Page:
This article is more than 1 year old
Linus Torvalds says Rust is coming to the Linux kernel 'real soon now'
Maintainer lack of familiarity won't be an issue, chief insists, citing his own bafflement when faced with Perl
At The Linux Foundation's Open Source Summit in Austin, Texas on Tuesday, Linus Torvalds said he expects support for Rust code in the Linux kernel to be merged soon, possibly with the next release, 5.20.
At least since last December, when a patch added support for Rust as a second language for kernel code, the Linux community has been anticipating this transition, in the hope it leads to greater stability and security.
In a conversation with Dirk Hohndel, chief open source officer at Cardano, Torvalds said the patches to integrate Rust have not yet been merged because there's far more caution among Linux kernel maintainers than there was 30 years ago.
"A lot of people actually think we're somewhat too risk averse," said Torvalds. "So when it comes to Rust, it's been discussed for multiple years by now. It's getting to the point where real soon now, we will actually have it merged in the kernel. Maybe next release."
Torvalds however did his best to dampen enthusiasm expressed by the applauding audience.
"Before the Rust people get all excited," the Linux kernel creator and chief said. "Right? You know who you are. To me, it's a trial run, right? We want to have [Rust's] memory safety. So there are real technical reasons why Rust is a good idea in the kernel.
"But at the same time, it's one of those things: We tried C++ 25-plus years ago and we tried it for two weeks and then we stopped trying it. So to me, Rust is a way to try something new. And hopefully, it works out, and people have been working on it a lot, so I really hope it works out because otherwise they'll be bummed."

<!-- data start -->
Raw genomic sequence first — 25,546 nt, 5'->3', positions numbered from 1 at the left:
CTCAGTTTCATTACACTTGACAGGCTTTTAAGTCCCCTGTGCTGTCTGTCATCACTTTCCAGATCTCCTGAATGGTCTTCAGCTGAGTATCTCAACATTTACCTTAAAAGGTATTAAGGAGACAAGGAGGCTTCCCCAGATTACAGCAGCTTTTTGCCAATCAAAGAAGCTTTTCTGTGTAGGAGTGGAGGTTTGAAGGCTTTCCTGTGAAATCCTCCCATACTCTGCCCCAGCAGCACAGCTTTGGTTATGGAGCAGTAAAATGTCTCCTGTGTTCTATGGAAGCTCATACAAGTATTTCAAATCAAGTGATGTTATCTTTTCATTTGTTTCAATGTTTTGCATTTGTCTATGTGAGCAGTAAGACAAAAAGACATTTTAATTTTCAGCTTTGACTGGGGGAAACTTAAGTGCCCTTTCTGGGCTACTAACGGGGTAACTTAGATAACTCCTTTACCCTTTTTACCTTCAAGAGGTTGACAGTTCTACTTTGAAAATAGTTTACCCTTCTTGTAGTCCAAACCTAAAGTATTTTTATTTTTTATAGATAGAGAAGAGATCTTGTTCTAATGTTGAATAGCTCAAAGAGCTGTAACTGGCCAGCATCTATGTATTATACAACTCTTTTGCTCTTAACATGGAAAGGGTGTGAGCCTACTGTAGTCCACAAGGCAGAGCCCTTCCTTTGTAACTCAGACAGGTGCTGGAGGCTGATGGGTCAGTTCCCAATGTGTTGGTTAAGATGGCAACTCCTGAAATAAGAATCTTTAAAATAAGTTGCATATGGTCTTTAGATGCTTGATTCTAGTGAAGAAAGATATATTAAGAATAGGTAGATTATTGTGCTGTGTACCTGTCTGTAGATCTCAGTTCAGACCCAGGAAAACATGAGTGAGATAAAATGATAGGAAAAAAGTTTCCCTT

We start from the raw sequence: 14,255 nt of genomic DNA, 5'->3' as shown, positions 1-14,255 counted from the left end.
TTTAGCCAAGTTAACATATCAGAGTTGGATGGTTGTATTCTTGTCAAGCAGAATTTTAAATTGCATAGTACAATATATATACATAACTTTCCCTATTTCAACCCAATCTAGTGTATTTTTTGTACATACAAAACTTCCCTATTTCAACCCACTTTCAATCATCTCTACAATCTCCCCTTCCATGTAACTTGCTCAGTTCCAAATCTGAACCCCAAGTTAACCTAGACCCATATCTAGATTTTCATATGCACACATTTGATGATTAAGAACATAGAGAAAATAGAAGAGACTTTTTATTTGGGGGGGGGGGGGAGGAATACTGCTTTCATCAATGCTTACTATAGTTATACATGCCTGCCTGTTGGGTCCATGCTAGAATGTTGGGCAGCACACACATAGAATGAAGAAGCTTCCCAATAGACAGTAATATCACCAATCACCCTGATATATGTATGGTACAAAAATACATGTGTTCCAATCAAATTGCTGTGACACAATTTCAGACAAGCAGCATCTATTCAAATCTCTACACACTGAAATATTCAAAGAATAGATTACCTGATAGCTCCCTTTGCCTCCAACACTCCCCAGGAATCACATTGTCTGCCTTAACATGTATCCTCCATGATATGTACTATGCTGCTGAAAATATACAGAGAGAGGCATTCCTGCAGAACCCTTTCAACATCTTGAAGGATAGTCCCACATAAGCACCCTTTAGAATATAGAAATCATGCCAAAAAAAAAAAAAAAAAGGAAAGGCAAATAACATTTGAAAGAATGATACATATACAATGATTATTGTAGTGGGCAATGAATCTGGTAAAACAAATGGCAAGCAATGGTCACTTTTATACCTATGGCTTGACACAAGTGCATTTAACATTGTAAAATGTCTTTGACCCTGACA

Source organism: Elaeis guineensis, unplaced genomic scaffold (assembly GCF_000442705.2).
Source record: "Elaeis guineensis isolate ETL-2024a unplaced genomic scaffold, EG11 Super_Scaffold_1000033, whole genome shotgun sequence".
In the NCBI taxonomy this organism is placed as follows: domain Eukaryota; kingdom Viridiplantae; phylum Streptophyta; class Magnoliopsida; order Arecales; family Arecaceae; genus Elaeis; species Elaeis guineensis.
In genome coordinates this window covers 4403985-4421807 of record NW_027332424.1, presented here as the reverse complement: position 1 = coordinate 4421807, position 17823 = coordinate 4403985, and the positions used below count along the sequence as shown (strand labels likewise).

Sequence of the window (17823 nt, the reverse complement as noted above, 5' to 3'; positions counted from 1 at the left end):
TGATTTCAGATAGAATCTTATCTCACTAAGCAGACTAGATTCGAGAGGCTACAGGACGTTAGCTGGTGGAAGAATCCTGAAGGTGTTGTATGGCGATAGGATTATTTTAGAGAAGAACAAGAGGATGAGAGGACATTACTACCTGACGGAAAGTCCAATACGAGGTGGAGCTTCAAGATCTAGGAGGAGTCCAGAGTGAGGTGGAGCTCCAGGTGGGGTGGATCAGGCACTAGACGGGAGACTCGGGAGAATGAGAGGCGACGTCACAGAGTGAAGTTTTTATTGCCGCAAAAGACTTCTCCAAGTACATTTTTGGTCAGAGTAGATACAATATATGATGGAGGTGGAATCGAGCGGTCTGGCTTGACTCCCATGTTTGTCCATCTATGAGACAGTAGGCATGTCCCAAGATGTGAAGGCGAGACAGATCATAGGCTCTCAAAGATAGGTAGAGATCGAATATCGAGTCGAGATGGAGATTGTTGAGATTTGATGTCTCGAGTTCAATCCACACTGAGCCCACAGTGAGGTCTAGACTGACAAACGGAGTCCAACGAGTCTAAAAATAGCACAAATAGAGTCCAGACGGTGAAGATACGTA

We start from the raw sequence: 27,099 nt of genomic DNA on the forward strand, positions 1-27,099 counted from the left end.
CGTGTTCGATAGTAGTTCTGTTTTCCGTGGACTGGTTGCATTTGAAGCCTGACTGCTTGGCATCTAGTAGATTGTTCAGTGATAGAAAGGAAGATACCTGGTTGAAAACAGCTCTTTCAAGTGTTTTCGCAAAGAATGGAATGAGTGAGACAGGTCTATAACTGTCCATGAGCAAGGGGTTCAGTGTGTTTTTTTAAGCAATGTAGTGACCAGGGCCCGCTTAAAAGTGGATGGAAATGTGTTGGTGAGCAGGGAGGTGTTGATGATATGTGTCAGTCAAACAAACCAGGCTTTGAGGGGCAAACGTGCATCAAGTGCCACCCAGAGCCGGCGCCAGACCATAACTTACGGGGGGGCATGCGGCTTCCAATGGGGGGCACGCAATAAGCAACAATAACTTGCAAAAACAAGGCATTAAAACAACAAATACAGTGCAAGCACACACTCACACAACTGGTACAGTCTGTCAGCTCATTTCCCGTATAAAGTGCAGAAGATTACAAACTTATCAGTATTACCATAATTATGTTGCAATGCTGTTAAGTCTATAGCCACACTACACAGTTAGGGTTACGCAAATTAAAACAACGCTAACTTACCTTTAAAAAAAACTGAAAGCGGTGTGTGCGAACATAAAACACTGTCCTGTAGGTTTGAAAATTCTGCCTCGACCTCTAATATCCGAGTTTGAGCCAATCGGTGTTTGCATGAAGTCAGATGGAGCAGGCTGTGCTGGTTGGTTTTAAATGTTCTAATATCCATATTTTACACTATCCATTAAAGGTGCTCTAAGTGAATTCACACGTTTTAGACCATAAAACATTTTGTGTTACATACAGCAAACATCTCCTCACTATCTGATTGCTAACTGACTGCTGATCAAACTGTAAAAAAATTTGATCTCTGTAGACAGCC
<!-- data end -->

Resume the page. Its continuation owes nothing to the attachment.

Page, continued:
- Rusty Linux kernel draws closer with new patch adding support for Rust as second language
- Latest patches show Rust for Linux project making great strides towards the kernel
- Linus Torvalds launches Linux kernel 5.13 after seven release candidates
- Huawei dev flamed for 'useless' Linux kernel code contributions
Analysis firm SlashData last month published a report stating that the Rust development community has almost tripled over the past two years, from just 0.6 million developers in Q1 2020 to 2.2 million in Q1 2022. For the seventh straight year, Rust was voted the most loved programming language in the annual StackOverflow Survey.
Hohndel asked Torvalds whether the introduction of Rust code will make the maintenance of Linux code harder due to the introduction of a language and patterns that are less familiar.
Torvalds said he doesn't see that as a significant issue, and said there have been other languages in the kernel, such as those used in the build subsystem.
"I'm quite used to seeing Perl code or our make files," Torvalds said. "Our makefiles are makefiles in name only. They are an unholy mess of various macros and other helper functions that are really hard to understand. And I'm in the situation where if somebody sends me a patch with some of the scripting and the makefiles, I don't even pretend to understand Perl. I'm one of those people who think that Perl is a write-only language."
Torvalds said he's perfectly happy to trust maintainers, at least until they screw up.
"Then I sometimes am overly impolite," he said. "And if I've been impolite to any of you in the audience, I apologize. It's a personal failing of mine and I mean that, very seriously."
If I've been impolite to any of you in the audience, I apologize. It's a personal failing of mine and I mean that, very seriously
"In a loving way," Hohndel interjected, in an effort to ameliorate his guest's confession.
"No," Torvalds responded, eliciting laughter from the audience. "I wish I could say that. I have had to apologize multiple times. So let me preemptively apologize to the Rust people."
Torvalds said he is aware people are concerned that not everyone involved will understand Rust and he's fine with that.
"People don't understand the VM subsystem, even when it's written in C," he said. "So the language is usually not the biggest hindrance to understanding." ®